Good morning everyone! Thank you for joining us in prayer at the September Monthly Service of Taiheiyo Church.
In the past few weeks, parts our country have been beaten or threatened by massive hurricanes. First Harvey, a category-4 hurricane hit the State of Texas on Aug 24. Harvey was the first major hurricane to hit land in the US in more than a decade. The last major ones were Katrina and Wilma, in 2005. What was unique about Harvey was that it was the wettest on record in the continental US. There was 40 to 50 inches of rain in a matter of a few days. This is why the damage estimates were upwards of $70 billion.
By comparison, Hurricane Iniki, which hit Kauai in September 1992, caused $1.8 billion in damages. Of course there is the inflation factor, but if you consider that 5,000 homes were damaged by Iniki, versus the hundreds of thousands of homes that were flooded out by Harvey, you can see how much more destructive Harvey was. Currently Florida is bracing for Hurricane Irma, the fourth major hurricane during this year’s busy hurricane season.
The Ofudesaki, Part VI:91 reads, “In this world landslides, thunder, earthquakes, and great winds are all from the anger of Tsukihi.”
Hurricanes, while not specifically mentioned in the verse, can be considered a natural disaster of great winds and thunderstorms. We were just reading this verse the other day on the daily FB sermons, around the time that Hurricane Harvey hit. It made me wonder, what is it that constitutes a hurricane?
I looked on the Internet and found that hurricanes are basically huge storms that form over oceans, and there are three basic ingredients necessary for a hurricane to form. 1) Warm water – 80 degrees Fahrenheit or warmer. In cooler waters, violent storms simply will not evolve. 2) Air that quickly cools as it rises, 3) Winds that continuously blow in the same direction. When these things are combined and are sustained, a tropical cyclone is formed. The warm evaporated water vapor is like the “gasoline” that fuels the storm and it rises upward, cooling the ocean in the process.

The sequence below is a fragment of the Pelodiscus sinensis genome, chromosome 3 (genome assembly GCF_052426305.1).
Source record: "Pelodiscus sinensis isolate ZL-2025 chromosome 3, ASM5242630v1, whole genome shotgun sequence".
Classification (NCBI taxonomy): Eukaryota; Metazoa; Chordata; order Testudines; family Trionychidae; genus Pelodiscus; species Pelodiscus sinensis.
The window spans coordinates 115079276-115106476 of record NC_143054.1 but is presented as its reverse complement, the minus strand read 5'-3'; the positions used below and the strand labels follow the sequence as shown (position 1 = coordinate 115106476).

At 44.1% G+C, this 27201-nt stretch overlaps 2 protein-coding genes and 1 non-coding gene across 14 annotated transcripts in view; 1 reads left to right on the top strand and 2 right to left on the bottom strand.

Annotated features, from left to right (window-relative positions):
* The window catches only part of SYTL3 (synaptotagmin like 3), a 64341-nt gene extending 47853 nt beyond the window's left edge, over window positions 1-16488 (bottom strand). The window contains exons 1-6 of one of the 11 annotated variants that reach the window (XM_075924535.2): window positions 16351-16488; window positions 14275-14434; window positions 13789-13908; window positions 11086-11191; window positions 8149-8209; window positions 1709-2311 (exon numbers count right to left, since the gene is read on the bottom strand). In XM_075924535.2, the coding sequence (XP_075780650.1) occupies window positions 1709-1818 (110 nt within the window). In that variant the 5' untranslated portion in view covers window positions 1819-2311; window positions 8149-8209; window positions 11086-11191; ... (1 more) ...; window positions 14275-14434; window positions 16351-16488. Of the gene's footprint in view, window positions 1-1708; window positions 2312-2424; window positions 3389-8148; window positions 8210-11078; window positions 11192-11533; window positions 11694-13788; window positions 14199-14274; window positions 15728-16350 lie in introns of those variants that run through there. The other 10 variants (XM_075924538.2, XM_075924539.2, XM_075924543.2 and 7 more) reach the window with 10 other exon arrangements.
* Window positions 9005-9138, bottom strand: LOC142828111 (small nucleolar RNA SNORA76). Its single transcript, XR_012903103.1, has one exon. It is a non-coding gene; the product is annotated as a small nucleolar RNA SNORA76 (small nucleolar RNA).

The warm vapor creates low pressure, which causes wind to begin to spiral inward toward the center. The strong winds then cause even more rapid evaporation from the ocean, grabbing the water vapor and sending it up into the sky to form thunderclouds as it condensates, which results in heavy rainfall. This vicious cycle intensifies as it travels across the ocean, but eventually, hurricanes die off as they move over cooler waters or land, and cannot sustain the amount of evaporation necessary to fuel the storm. However, it doesn’t take long for terrible damage is done once the hurricane touches down on a town or city.
If we look deeper into the same three ingredients, we realize that they are really all aspects of God’s complete providence:
- Warm seawater = The combination of Omotari-no-Mikoto and Kunitokotachi-no-Mikoto. When the sun hits the ocean in the summer months, the temperature rises to 80 degrees or higher.
- The cycle of evaporation & precipitation, i.e., the rise & fall of moisture. In the world, this is the providence of Kumoyomi-no-Mikoto.
- The last ingredient, strong winds continuously blowing in the same direction, is the providence of Kashikone-no-Mikoto.
But these three phenomena generally don’t occur at the same time. According to meteorologists, the Atlantic hurricane season spans six months; from June 1 through the end of November, and this year appears to be another busy year for tropical storms and hurricanes, similar to the past two years. It’s predicted that we could see upwards of 8 hurricanes in 2017. We had 7 last year, but only 2 in 2013. 3 in 2009, but 15 back in 2005. So year by year there is a wide range in the number of hurricanes that develop. That’s just hurricanes, what about the number of earthquakes, wildfires, landslides, and tsunamis?
If all of these natural disasters occur as a result of God’s regret and anger, what is causing that anger? It is because the minds of the world are rampant and doing as they please to others, only thinking about themselves without understanding God’s heart and without realizing that not only are we brothers and sisters, but each one of our bodies is a part of God.
Today, we are honoring the memories of the predecessors of Taiheiyo Church, who found their faith in God the Parent and devoted their lives to the Path. In Tenrikyo, “The Path” not only refers to one’s faith by using the metaphor of a road, but it also refers to the way we should conduct ourselves daily – the way we try to live in accordance with the intention of God, this is also the Path.
Let us continue the efforts of those who have gone before us, and accompany our prayers to them today with a personal vow to follow the Divine Model of Oyasama as they did, to the best of our abilities.